He had exhorted his own kids, and the many for whom he functioned as a second father, to carry on the tradition of service established by his famous brothers Jack and Bobby, as well as the ritual caretaking that went with it. Even if, in truth, Jack and Bobby had done relatively little hand-to-hand greeting of everyday constituents — and neither particularly enjoyed it — the gregarious Ted had spent forty years hosting and attending charity events, shaking hundreds of thousands of hands and relating the same anecdotes about his fabled Hyannis Port home: these are the stairs down which young Jack would run to the beach; there is the window of Mother's room.

Over time, as the number of people who actually knew Jack and Bobby dwindled, the brothers lived on in Ted's retelling of their lives, and their actual personalities and concerns became almost indistinguishable from his. And while Ted insisted that all the good deeds that people associated with the Kennedys were generated by his brothers and his parents, Joe Sr. and Rose, and that he was merely the custodian of their memories, people lately had begun to think otherwise. Ted, the often discredited, seemingly unworthy younger brother, was shaping Jack's and Bobby's legacies as much as they were shaping his.

When the ambulance arrived at Cape Cod Hospital, just three miles from the compound on the other side of picturesque Lewis Bay, Ted was unconscious. Doctors realized that the 76-year-old senator had had some sort of seizure. His wife, Vicki, his inseparable partner of sixteen years, arrived moments later in a car driven by Hyannis Fire Chief Harold Brunelle, a family friend who had rushed to the compound when he heard about the 911 call.

Chief Brunelle and Vicki found Ted in worse shape than he was when he left the house just minutes before. His morning had begun like so many others. He had used a tennis racket to hit balls to his and Vicki's two Portuguese water dogs, Splash and Sunny. Ted and Vicki took the giant dogs everywhere, from his Senate office to George W. Bush's White House, like the surrogate children of a dream second marriage that neither of them had expected, and that many people had doubted Ted was capable of having. But the surprising fact was that Ted Kennedy, who had once earned the most randy of reputations, had long ago settled down to a cozy domesticity. Splash and Sunny were only the most obvious representations of it.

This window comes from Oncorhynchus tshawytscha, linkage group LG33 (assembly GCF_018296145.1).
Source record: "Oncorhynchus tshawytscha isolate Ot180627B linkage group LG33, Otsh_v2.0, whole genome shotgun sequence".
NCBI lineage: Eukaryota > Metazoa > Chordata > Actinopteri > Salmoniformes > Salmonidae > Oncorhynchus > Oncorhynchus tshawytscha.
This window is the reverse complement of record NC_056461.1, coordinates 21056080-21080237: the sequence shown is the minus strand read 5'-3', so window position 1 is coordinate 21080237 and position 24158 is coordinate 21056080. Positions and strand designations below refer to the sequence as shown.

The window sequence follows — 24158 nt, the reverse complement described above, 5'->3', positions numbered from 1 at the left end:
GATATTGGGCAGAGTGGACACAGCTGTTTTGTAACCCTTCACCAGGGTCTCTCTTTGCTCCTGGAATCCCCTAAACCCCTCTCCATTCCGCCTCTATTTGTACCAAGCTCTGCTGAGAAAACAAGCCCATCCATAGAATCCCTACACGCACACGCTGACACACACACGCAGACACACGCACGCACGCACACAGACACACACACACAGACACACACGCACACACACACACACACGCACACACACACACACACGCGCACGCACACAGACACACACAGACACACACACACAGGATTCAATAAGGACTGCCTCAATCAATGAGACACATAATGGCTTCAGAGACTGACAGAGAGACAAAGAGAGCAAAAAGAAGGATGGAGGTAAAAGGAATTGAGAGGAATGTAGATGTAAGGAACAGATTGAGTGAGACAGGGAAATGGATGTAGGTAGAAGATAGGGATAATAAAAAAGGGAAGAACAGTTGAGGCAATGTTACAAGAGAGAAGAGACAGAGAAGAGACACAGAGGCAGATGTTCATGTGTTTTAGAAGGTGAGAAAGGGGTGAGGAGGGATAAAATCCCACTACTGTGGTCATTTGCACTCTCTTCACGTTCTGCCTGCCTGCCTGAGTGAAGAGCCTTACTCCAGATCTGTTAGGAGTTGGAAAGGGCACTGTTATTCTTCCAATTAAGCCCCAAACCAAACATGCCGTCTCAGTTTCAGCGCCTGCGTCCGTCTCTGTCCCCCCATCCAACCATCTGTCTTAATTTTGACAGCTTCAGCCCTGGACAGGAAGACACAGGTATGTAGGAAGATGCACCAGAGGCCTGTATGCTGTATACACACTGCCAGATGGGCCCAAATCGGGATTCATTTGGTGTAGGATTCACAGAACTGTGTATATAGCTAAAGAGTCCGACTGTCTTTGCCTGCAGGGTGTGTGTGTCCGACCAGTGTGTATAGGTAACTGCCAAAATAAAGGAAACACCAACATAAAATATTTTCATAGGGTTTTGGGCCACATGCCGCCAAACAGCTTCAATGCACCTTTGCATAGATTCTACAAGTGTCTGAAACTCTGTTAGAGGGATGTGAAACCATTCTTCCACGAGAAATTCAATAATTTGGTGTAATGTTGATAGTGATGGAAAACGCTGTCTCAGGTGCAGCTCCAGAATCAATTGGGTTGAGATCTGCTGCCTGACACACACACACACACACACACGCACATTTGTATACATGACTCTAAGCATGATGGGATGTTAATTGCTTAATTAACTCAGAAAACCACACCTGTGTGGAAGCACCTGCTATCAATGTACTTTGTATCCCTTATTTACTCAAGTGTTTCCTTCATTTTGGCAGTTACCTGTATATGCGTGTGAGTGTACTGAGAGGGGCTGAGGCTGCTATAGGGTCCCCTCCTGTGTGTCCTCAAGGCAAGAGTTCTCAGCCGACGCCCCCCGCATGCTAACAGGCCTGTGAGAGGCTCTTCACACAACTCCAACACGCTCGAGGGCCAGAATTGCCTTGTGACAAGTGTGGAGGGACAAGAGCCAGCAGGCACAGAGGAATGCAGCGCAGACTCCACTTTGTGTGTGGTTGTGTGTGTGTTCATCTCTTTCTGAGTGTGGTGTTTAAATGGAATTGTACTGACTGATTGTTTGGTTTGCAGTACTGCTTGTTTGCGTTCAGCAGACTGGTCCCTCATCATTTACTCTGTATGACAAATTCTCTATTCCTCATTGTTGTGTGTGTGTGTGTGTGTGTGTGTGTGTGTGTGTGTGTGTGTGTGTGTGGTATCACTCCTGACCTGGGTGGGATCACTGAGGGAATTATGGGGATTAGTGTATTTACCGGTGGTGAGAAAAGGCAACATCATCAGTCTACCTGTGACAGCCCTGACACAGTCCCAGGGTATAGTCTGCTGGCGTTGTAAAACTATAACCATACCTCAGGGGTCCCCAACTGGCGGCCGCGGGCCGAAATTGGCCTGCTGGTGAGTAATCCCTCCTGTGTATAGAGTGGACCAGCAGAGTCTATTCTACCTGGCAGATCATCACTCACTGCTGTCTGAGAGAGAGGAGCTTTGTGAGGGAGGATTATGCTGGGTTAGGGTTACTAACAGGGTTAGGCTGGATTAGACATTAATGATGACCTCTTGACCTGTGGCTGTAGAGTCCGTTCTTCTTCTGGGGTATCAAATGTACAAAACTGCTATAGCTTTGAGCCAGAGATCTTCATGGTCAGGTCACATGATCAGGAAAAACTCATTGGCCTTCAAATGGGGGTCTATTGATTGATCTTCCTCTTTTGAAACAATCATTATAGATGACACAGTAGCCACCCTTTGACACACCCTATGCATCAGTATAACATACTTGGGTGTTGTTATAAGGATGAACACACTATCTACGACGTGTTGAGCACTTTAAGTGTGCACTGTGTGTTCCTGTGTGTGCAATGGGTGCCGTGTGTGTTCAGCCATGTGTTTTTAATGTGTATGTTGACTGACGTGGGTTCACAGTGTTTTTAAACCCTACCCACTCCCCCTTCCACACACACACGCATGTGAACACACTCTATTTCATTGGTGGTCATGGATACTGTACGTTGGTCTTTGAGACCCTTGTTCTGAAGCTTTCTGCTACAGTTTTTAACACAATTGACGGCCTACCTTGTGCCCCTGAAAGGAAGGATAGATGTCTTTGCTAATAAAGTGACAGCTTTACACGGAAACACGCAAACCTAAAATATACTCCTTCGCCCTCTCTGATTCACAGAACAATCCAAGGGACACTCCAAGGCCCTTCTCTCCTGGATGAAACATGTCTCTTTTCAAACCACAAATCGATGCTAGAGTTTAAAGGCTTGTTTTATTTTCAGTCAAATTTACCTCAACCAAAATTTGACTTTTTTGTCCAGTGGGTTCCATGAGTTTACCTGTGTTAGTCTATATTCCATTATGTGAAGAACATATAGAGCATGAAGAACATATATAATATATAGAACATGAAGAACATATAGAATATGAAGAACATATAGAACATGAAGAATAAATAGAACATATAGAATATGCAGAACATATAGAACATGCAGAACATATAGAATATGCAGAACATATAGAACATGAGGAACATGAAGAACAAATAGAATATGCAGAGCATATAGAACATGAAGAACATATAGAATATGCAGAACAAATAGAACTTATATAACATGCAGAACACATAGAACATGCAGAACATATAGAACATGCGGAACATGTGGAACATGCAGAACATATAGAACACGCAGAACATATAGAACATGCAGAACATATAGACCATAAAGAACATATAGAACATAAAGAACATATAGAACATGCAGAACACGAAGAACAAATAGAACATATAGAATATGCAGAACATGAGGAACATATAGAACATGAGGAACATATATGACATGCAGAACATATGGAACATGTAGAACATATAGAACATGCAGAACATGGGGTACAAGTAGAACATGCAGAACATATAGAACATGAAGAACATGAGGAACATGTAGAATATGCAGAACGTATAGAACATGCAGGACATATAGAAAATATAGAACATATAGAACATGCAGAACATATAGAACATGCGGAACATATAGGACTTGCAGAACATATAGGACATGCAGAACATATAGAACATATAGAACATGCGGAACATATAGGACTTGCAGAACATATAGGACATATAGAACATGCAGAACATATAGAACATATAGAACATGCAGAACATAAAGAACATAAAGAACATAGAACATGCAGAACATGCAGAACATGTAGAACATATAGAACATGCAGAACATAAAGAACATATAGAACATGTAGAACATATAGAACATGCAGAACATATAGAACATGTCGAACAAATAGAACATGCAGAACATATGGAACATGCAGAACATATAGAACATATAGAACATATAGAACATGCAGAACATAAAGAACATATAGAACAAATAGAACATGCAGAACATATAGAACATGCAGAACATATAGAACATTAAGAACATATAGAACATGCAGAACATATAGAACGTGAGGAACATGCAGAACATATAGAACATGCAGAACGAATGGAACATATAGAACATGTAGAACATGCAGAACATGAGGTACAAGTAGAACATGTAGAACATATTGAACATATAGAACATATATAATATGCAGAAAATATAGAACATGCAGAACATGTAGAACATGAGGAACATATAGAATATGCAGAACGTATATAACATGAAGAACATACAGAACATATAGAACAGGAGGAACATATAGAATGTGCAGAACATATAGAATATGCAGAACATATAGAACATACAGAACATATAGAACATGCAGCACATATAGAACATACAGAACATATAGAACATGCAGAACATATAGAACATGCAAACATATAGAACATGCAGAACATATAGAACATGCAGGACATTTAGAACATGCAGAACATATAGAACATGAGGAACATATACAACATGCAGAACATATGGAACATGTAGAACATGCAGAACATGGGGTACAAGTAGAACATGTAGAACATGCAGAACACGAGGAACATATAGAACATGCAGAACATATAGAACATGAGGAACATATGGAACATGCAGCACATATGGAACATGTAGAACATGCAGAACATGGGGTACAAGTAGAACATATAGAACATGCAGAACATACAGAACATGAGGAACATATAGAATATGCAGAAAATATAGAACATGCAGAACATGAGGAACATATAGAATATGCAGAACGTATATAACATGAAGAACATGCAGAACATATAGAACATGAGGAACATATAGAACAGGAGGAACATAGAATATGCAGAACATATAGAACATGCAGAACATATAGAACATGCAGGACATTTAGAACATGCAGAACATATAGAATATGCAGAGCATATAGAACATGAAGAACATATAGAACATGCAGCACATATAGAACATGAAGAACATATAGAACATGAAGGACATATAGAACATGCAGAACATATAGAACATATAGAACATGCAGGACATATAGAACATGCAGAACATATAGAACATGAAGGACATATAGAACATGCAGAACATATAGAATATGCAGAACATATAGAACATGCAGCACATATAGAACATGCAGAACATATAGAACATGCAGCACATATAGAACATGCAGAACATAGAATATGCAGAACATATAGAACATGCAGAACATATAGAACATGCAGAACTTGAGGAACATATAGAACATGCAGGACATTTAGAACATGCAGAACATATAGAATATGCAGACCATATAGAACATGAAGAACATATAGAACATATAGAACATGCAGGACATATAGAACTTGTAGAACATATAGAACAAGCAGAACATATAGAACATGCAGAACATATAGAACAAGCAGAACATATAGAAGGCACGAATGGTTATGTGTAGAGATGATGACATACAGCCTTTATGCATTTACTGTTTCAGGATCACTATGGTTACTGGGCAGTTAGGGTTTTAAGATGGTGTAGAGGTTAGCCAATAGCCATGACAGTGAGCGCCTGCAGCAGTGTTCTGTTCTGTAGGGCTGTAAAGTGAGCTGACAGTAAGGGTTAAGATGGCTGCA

After playing with the dogs, Ted proceeded with his morning routine, preparing his coffee and orange juice. Just as he was about to sit at his dining room table to read the morning papers, he started to falter. He felt ill and sat down immediately to avoid falling. It was his first seizure. The ambulance arrived five minutes later. But while en route to the hospital Ted suffered a second seizure and lost consciousness entirely.

The emergency team at Cape Cod Hospital rushed to resuscitate him, while neurologists tried to determine what caused the attack. A stroke was the obvious suspect, but initial tests were inconclusive. After less than two hours, the doctors determined that Ted was strong enough to make the trip to Boston, where the more powerful scanners at Massachusetts General Hospital could probe deeper into the senator's brain in hopes of finding the cause of his seizures.

The ambulance drove him another three minutes to Barnstable Municipal Airport — the 600-acre airfield which the Navy used to train torpedo bomber pilots during World War II and where Ted himself had landed thousands of times, always returning home to Hyannis Port. This, too, was the airport at which his nephew John F. Kennedy Jr. had been expected to arrive on his final plane trip in 1999, a tragedy that still reverberated through the family.

In the four decades since Bobby's death, when Ted became the head of the Kennedy family, he had spent thousands of hours attending joyous celebrations like christenings, weddings, and graduations — and an equal amount of time comforting relatives stricken with cancer, beset by accidents, or suffering the loss of loved ones. He had become so associated with those moments of grief that he grew into a living symbol of perseverance amid loss, as famous for his aching eulogies as for his dream-shall-never-die political exhortations. The death of John F. Kennedy Jr. — John-John, the child of Camelot — was, in many ways, the most painful of them all, the extinguishing of a flame that had been lit at Arlington National Cemetery on a cold November day in 1963.